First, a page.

Transport Permits adapts and orders permits for large manufacturing and heavy haul companies and for the single driver company.
"We have drivers call us and trucking company dispatchers call us," she says.
So far she has not had to change pricing structures but the fees charged by state and municipalities have gone up considerably, with some fees doubling.
"But they were pretty low to start with so it hasn't been a horrible increase but I'm not the company that pays those fees," she says.
Schall says her biggest test "is continually finding ways to differentiate ourselves from our competition."
She says her company achieves this by providing customers with the most cost-effective way to order and receive permits, using the company's web site to help customers gain efficiency and keep permit costs to a minimum.
Other challenges include keeping up with constantly changing rules, regulations and ordering procedures of each state. She says it's all about remaining flexible for customers.
While business is down, she is optimistic that business will increase this year as the economy starts to rebound. Farm and construction equipment are the company's largest source of business.
Scott Boehm with West Chester Permit says it is a struggle to keep up with continuously changing rules and regulations for multiple jurisdictions so that customers can get their permits back in a timely fashion.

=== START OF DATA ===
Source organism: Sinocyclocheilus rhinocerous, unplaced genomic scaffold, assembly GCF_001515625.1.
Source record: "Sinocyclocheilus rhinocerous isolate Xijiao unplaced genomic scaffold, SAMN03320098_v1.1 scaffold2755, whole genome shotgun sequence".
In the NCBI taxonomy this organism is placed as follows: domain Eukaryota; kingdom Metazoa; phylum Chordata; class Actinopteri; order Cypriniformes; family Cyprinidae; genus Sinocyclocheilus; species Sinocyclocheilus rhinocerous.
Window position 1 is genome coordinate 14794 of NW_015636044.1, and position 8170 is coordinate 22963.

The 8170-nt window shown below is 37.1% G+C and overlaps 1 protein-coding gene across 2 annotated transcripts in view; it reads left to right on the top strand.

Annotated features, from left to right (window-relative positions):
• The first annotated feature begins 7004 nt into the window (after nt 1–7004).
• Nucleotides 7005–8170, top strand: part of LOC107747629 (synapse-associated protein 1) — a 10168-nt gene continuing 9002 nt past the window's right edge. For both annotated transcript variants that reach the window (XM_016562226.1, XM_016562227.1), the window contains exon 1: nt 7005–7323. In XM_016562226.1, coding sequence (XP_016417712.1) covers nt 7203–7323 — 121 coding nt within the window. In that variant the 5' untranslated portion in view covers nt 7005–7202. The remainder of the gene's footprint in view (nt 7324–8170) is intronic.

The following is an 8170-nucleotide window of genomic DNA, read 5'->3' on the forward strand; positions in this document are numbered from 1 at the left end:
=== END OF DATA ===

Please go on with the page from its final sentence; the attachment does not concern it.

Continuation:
"Fortunately our high permit volume enables us to stay abreast of these changes as they occur and our company methods maximize efficiency and deliver the permits in a timely fashion," he says.
Despite the current state of the economy, Boehm says business has actually been doing surprisingly well.
"Word of mouth about our customer service and permit turnaround time is spreading and our customer base is growing," he says.
"2009 was actually our strongest year to date and we experienced over a 125 percent increase in sales.
"This necessitated the opening of our New York office. We remain optimistic and anticipate 2010 to be another growth year."
Jake & Patt Kimmel own San Antonio-based Trailblazer Pilot Cars. Patt Kimmel says the economy has hurt their pilot car business because some companies are now using their own drivers as pilot cars to keep from laying them off.
The company has lost close to 60 percent of its business over the past year.
"Right now the only things moving are the wind mill towers and blades, which we don't do," she says. "A lot of companies are running their own pilot cars.
"We used to escort the 26-foot wide dump beds and now the manufacturers are cutting them in two so they don't need escort cars. We used to do hundreds of those jobs."